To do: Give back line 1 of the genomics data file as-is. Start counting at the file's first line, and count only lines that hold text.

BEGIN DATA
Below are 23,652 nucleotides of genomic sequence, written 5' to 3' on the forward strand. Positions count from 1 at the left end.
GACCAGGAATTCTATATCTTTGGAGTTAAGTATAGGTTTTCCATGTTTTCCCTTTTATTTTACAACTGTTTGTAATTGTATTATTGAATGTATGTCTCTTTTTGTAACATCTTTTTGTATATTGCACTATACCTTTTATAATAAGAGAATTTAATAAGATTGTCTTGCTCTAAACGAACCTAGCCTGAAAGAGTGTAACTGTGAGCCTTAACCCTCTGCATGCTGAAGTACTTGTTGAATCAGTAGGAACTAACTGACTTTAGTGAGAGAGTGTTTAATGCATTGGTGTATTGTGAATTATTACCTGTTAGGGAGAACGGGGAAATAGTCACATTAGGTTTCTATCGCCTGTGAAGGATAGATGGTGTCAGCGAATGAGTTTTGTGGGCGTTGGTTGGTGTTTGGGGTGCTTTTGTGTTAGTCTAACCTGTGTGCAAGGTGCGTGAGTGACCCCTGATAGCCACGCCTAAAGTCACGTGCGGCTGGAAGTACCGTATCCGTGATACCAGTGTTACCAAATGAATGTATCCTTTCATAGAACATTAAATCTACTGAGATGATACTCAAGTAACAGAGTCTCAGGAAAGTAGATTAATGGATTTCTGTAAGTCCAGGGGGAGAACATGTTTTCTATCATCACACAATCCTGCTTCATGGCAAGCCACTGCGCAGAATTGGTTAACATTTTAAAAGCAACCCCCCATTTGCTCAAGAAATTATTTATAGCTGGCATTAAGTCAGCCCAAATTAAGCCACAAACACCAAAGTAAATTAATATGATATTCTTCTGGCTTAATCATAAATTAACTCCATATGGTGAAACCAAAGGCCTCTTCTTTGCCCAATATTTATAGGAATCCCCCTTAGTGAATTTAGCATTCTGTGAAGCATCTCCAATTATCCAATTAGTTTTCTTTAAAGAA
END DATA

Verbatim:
Below are 23,652 nucleotides of genomic sequence, written 5' to 3' on the forward strand. Positions count from 1 at the left end.